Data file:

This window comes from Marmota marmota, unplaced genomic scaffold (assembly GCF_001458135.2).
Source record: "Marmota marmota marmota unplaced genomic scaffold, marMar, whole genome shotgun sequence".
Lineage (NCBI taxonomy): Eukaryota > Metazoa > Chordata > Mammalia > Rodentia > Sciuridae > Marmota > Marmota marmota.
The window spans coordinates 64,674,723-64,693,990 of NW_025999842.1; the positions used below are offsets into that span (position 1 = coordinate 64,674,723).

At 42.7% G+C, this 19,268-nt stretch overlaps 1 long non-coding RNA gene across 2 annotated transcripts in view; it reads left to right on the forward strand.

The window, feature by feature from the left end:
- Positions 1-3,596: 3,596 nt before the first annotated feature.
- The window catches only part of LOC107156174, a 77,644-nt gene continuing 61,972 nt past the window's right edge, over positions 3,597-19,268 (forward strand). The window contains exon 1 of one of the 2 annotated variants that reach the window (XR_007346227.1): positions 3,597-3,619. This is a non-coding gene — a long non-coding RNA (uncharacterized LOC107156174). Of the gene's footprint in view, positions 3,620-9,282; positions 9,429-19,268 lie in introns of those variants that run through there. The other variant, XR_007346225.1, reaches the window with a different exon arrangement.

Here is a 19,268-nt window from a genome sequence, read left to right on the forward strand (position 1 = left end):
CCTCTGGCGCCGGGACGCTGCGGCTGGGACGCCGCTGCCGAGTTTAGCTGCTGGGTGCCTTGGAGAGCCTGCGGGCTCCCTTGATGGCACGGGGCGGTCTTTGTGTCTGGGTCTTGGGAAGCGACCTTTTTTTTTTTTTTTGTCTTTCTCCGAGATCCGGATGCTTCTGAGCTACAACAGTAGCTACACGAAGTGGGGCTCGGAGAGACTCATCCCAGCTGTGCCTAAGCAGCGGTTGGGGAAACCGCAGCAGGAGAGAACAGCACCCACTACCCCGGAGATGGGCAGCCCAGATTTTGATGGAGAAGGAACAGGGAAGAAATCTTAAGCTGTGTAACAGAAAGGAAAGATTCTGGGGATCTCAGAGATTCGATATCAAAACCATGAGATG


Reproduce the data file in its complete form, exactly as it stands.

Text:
This window comes from Marmota marmota, unplaced genomic scaffold (assembly GCF_001458135.2).
Source record: "Marmota marmota marmota unplaced genomic scaffold, marMar, whole genome shotgun sequence".
Lineage (NCBI taxonomy): Eukaryota > Metazoa > Chordata > Mammalia > Rodentia > Sciuridae > Marmota > Marmota marmota.
The window spans coordinates 64,674,723-64,693,990 of NW_025999842.1; the positions used below are offsets into that span (position 1 = coordinate 64,674,723).

At 42.7% G+C, this 19,268-nt stretch overlaps 1 long non-coding RNA gene across 2 annotated transcripts in view; it reads left to right on the forward strand.

The window, feature by feature from the left end:
- Positions 1-3,596: 3,596 nt before the first annotated feature.
- The window catches only part of LOC107156174, a 77,644-nt gene continuing 61,972 nt past the window's right edge, over positions 3,597-19,268 (forward strand). The window contains exon 1 of one of the 2 annotated variants that reach the window (XR_007346227.1): positions 3,597-3,619. This is a non-coding gene — a long non-coding RNA (uncharacterized LOC107156174). Of the gene's footprint in view, positions 3,620-9,282; positions 9,429-19,268 lie in introns of those variants that run through there. The other variant, XR_007346225.1, reaches the window with a different exon arrangement.

Here is a 19,268-nt window from a genome sequence, read left to right on the forward strand (position 1 = left end):
CCTCTGGCGCCGGGACGCTGCGGCTGGGACGCCGCTGCCGAGTTTAGCTGCTGGGTGCCTTGGAGAGCCTGCGGGCTCCCTTGATGGCACGGGGCGGTCTTTGTGTCTGGGTCTTGGGAAGCGACCTTTTTTTTTTTTTTTGTCTTTCTCCGAGATCCGGATGCTTCTGAGCTACAACAGTAGCTACACGAAGTGGGGCTCGGAGAGACTCATCCCAGCTGTGCCTAAGCAGCGGTTGGGGAAACCGCAGCAGGAGAGAACAGCACCCACTACCCCGGAGATGGGCAGCCCAGATTTTGATGGAGAAGGAACAGGGAAGAAATCTTAAGCTGTGTAACAGAAAGGAAAGATTCTGGGGATCTCAGAGATTCGATATCAAAACCATGAGATG